U.S. Supports Mozambique in Ending Malaria for Good


April 25, 2017

(Maputo, Mozambique, April 25) –  The United States’ President’s Malaria Initiative (PMI), led by the U.S. Agency for International Development (USAID) and implemented together with the Centers for Disease Control and Prevention (CDC), today released its eleventh annual report documenting progress across its programs. Mozambique has reduced all-cause mortality among children under five by 37 percent as a direct result of collective investment and action by the government, communities, donors, and partners.

Malaria is a major killer of young children in Africa, and during pregnancy, malaria can pose a serious, life-threatening risk to a woman and her baby. Malaria is a main reason why adults miss work and children miss school, further entrenching poverty and food insecurity by stealing farmers from fields, and hampering education by keeping kids out of school.

However, global progress in the fight against malaria since 2000 has been truly historic and 6.8 million lives have been saved. The U.S Government and Mozambique have played a key role in this achievement. Malaria deaths have fallen nearly 60 percent globally thanks to improved tools, increased investment, and committed partnerships.

PMI operates in 19 of the highest burden countries across sub-Saharan Africa including, Mozambique, and is helping governments take charge of malaria campaigns in their own countries. In PMI focus countries in sub-Saharan Africa, malaria mortality rates decreased by 30 percent between 2010 and 2015, with 12 countries achieving 20-40 percent reductions. Malaria incidence decreased by 20 percent, with 10 PMI focus countries achieving 20-40 percent reductions.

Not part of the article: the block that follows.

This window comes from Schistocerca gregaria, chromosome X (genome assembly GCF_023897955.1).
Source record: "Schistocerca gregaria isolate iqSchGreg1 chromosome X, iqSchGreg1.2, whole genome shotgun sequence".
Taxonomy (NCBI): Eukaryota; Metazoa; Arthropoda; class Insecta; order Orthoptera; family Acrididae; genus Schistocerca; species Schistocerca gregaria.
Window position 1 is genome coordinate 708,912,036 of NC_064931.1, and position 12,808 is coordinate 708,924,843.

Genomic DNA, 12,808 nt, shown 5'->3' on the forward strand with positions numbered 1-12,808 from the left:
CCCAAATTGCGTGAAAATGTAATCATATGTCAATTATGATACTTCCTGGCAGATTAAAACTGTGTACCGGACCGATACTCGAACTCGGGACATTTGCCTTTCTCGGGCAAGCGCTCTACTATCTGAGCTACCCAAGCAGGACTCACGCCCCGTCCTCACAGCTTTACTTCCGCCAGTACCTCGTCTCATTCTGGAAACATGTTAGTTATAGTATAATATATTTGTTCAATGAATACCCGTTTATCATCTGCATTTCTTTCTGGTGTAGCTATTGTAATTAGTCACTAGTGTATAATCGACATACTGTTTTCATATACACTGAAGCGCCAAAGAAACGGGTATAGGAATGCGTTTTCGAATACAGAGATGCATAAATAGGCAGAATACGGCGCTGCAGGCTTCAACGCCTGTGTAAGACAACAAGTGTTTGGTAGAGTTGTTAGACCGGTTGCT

Millions of people in Mozambique have benefited from protective measures against malaria and millions more have been diagnosed and treated for malaria.

PMI works with Mozambique’s national malaria program to scale-up proven, cost-effective, and life-saving malaria control interventions. Since 2007, the U.S. Government has contributed $250 million dollars to Mozambique, which has been used for approximately 8 million insecticide-treated nets for pregnant women, 39 million doses of treatment for children and adults, and training community health workers and medical personnel to care for people with malaria. With PMI support, the Government of Mozambique is implementing the first national insecticide-treated nets campaign. It is estimated that about 13 million nets will be distributed to families across the country.

“The push to end malaria is saving millions of lives, increasing attendance at school, improving worker productivity, and boosting local economies. Através de uma coordenação forte entre parceiros, todos podemos contribuir para a redução da malária e assegurar um futuro mais saudável para mais indivíduos,” said U.S. Ambassador to Mozambique.

Despite remarkable gains against malaria in sub-Saharan Africa over the past decade, the disease remains one of the most common infectious diseases and a significant public health problem. In 2016, there were 212 million new cases of malaria and 429,000 malaria-attributed deaths worldwide, with around 90 percent of these occurring in sub-Saharan Africa. The vast majority of these cases and deaths were among children under the age of five. In Africa, a child dies every other minute because of the disease.

While there is much progress to be celebrated in the fight against malaria, it continues to exact an unacceptable toll on the world’s most vulnerable populations. Despite the historic gains, we still have a long way to go. Thus, the U.S. Government, through PMI, stands as a steadfast partner with Mozambique to end malaria for good.